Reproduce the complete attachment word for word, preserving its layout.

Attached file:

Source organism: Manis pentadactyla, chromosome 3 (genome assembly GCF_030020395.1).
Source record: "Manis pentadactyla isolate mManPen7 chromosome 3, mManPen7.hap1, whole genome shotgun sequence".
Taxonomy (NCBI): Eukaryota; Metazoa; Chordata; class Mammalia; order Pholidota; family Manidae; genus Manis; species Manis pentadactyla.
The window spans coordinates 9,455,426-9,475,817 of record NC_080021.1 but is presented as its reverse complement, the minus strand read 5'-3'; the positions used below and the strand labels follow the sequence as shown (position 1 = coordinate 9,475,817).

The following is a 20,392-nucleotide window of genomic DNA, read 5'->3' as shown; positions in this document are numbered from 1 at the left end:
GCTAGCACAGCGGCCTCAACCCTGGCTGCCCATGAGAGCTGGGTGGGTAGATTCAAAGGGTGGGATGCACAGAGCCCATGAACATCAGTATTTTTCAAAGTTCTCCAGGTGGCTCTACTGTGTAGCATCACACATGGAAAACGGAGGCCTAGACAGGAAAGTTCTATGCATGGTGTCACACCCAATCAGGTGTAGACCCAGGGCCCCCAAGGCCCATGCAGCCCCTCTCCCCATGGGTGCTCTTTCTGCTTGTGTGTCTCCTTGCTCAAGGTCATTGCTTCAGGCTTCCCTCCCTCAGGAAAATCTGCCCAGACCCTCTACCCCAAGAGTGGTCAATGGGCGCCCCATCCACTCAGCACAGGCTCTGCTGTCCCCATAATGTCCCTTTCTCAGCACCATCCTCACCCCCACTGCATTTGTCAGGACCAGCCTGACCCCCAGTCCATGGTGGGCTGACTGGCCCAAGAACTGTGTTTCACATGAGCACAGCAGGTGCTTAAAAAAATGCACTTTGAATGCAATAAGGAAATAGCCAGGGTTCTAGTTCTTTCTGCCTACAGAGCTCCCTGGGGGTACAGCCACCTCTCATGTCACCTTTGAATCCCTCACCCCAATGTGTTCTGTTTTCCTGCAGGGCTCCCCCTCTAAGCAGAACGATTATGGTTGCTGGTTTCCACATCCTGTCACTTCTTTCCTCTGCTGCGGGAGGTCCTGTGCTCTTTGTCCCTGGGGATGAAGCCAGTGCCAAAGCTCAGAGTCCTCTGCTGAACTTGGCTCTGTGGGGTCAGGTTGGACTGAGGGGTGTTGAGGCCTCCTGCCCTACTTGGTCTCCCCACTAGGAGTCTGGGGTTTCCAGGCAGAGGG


Source organism: Manis pentadactyla, chromosome 3 (genome assembly GCF_030020395.1).
Source record: "Manis pentadactyla isolate mManPen7 chromosome 3, mManPen7.hap1, whole genome shotgun sequence".
Taxonomy (NCBI): Eukaryota; Metazoa; Chordata; class Mammalia; order Pholidota; family Manidae; genus Manis; species Manis pentadactyla.
The window spans coordinates 9,455,426-9,475,817 of record NC_080021.1 but is presented as its reverse complement, the minus strand read 5'-3'; the positions used below and the strand labels follow the sequence as shown (position 1 = coordinate 9,475,817).

The following is a 20,392-nucleotide window of genomic DNA, read 5'->3' as shown; positions in this document are numbered from 1 at the left end:
GCTAGCACAGCGGCCTCAACCCTGGCTGCCCATGAGAGCTGGGTGGGTAGATTCAAAGGGTGGGATGCACAGAGCCCATGAACATCAGTATTTTTCAAAGTTCTCCAGGTGGCTCTACTGTGTAGCATCACACATGGAAAACGGAGGCCTAGACAGGAAAGTTCTATGCATGGTGTCACACCCAATCAGGTGTAGACCCAGGGCCCCCAAGGCCCATGCAGCCCCTCTCCCCATGGGTGCTCTTTCTGCTTGTGTGTCTCCTTGCTCAAGGTCATTGCTTCAGGCTTCCCTCCCTCAGGAAAATCTGCCCAGACCCTCTACCCCAAGAGTGGTCAATGGGCGCCCCATCCACTCAGCACAGGCTCTGCTGTCCCCATAATGTCCCTTTCTCAGCACCATCCTCACCCCCACTGCATTTGTCAGGACCAGCCTGACCCCCAGTCCATGGTGGGCTGACTGGCCCAAGAACTGTGTTTCACATGAGCACAGCAGGTGCTTAAAAAAATGCACTTTGAATGCAATAAGGAAATAGCCAGGGTTCTAGTTCTTTCTGCCTACAGAGCTCCCTGGGGGTACAGCCACCTCTCATGTCACCTTTGAATCCCTCACCCCAATGTGTTCTGTTTTCCTGCAGGGCTCCCCCTCTAAGCAGAACGATTATGGTTGCTGGTTTCCACATCCTGTCACTTCTTTCCTCTGCTGCGGGAGGTCCTGTGCTCTTTGTCCCTGGGGATGAAGCCAGTGCCAAAGCTCAGAGTCCTCTGCTGAACTTGGCTCTGTGGGGTCAGGTTGGACTGAGGGGTGTTGAGGCCTCCTGCCCTACTTGGTCTCCCCACTAGGAGTCTGGGGTTTCCAGGCAGAGGG